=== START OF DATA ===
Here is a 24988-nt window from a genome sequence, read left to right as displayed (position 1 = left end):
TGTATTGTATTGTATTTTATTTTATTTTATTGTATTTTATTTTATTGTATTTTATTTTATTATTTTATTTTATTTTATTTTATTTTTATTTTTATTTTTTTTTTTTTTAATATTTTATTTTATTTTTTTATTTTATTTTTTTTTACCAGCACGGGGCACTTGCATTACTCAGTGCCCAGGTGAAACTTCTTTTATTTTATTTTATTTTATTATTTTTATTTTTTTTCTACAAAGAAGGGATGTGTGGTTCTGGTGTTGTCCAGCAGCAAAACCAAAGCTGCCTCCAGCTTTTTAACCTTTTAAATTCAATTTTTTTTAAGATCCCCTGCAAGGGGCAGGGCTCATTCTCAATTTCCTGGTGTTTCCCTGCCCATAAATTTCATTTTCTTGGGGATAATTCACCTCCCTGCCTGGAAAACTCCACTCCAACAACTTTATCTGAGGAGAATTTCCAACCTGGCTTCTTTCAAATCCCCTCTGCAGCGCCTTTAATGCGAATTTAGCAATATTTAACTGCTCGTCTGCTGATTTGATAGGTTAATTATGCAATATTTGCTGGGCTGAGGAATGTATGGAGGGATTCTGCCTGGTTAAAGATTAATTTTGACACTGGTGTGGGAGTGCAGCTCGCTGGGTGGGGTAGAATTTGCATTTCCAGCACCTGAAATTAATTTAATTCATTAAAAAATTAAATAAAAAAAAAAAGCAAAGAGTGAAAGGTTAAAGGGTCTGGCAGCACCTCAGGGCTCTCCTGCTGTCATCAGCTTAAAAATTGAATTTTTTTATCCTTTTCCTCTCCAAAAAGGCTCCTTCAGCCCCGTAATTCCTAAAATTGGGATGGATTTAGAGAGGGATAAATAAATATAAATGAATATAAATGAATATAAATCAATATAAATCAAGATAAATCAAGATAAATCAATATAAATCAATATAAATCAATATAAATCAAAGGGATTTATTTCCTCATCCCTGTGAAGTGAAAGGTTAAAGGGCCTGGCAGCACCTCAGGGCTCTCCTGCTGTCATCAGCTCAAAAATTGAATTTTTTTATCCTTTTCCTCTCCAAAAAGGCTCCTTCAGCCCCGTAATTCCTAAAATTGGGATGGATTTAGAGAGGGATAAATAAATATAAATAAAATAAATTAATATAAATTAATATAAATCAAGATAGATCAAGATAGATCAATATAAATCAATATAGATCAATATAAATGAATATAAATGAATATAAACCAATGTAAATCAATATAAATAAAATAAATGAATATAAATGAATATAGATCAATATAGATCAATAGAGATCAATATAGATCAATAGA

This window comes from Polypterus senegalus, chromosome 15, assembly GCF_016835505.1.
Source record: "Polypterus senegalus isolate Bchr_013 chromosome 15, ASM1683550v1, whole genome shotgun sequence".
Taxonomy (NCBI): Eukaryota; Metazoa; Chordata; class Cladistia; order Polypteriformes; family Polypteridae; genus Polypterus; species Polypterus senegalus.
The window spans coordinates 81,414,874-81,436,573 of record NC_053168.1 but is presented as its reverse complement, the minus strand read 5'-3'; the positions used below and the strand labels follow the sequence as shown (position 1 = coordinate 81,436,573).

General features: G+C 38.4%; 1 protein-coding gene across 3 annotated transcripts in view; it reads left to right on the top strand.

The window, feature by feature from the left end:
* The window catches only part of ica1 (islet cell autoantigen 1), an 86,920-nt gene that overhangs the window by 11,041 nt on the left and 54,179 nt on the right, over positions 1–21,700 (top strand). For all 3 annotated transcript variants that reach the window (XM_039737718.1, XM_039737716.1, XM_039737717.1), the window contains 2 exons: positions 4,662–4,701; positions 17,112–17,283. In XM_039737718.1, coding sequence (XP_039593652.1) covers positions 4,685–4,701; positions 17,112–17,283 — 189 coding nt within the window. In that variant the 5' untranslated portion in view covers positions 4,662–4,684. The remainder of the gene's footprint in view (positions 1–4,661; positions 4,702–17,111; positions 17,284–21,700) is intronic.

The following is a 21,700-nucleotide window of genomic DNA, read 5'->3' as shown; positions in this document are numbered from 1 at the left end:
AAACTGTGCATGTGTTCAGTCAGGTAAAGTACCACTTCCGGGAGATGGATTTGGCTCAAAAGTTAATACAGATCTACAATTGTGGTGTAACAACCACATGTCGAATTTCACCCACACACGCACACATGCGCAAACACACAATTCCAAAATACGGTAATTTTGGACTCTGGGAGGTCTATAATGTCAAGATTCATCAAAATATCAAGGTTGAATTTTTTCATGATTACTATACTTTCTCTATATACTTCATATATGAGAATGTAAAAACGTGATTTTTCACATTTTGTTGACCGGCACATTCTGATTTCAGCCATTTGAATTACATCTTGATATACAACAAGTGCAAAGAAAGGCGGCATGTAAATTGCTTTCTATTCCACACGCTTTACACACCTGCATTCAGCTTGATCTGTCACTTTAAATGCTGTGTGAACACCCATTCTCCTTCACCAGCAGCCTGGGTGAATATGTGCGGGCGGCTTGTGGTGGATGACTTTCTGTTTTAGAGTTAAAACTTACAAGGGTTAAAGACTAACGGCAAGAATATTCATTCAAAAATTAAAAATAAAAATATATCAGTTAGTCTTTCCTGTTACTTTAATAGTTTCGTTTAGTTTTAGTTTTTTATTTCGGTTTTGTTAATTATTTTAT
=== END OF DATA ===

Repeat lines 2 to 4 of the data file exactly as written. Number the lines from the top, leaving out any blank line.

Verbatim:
TGTATTGTATTGTATTTTATTTTATTTTATTGTATTTTATTTTATTGTATTTTATTTTATTATTTTATTTTATTTTATTTTATTTTTATTTTTATTTTTTTTTTTTTTAATATTTTATTTTATTTTTTTATTTTATTTTTTTTTACCAGCACGGGGCACTTGCATTACTCAGTGCCCAGGTGAAACTTCTTTTATTTTATTTTATTTTATTATTTTTATTTTTTTTCTACAAAGAAGGGATGTGTGGTTCTGGTGTTGTCCAGCAGCAAAACCAAAGCTGCCTCCAGCTTTTTAACCTTTTAAATTCAATTTTTTTTAAGATCCCCTGCAAGGGGCAGGGCTCATTCTCAATTTCCTGGTGTTTCCCTGCCCATAAATTTCATTTTCTTGGGGATAATTCACCTCCCTGCCTGGAAAACTCCACTCCAACAACTTTATCTGAGGAGAATTTCCAACCTGGCTTCTTTCAAATCCCCTCTGCAGCGCCTTTAATGCGAATTTAGCAATATTTAACTGCTCGTCTGCTGATTTGATAGGTTAATTATGCAATATTTGCTGGGCTGAGGAATGTATGGAGGGATTCTGCCTGGTTAAAGATTAATTTTGACACTGGTGTGGGAGTGCAGCTCGCTGGGTGGGGTAGAATTTGCATTTCCAGCACCTGAAATTAATTTAATTCATTAAAAAATTAAATAAAAAAAAAAAGCAAAGAGTGAAAGGTTAAAGGGTCTGGCAGCACCTCAGGGCTCTCCTGCTGTCATCAGCTTAAAAATTGAATTTTTTTATCCTTTTCCTCTCCAAAAAGGCTCCTTCAGCCCCGTAATTCCTAAAATTGGGATGGATTTAGAGAGGGATAAATAAATATAAATGAATATAAATGAATATAAATCAATATAAATCAAGATAAATCAAGATAAATCAATATAAATCAATATAAATCAATATAAATCAAAGGGATTTATTTCCTCATCCCTGTGAAGTGAAAGGTTAAAGGGCCTGGCAGCACCTCAGGGCTCTCCTGCTGTCATCAGCTCAAAAATTGAATTTTTTTATCCTTTTCCTCTCCAAAAAGGCTCCTTCAGCCCCGTAATTCCTAAAATTGGGATGGATTTAGAGAGGGATAAATAAATATAAATAAAATAAATTAATATAAATTAATATAAATCAAGATAGATCAAGATAGATCAATATAAATCAATATAGATCAATATAAATGAATATAAATGAATATAAACCAATGTAAATCAATATAAATAAAATAAATGAATATAAATGAATATAGATCAATATAGATCAATAGAGATCAATATAGATCAATAGA

This window comes from Polypterus senegalus, chromosome 15, assembly GCF_016835505.1.
Source record: "Polypterus senegalus isolate Bchr_013 chromosome 15, ASM1683550v1, whole genome shotgun sequence".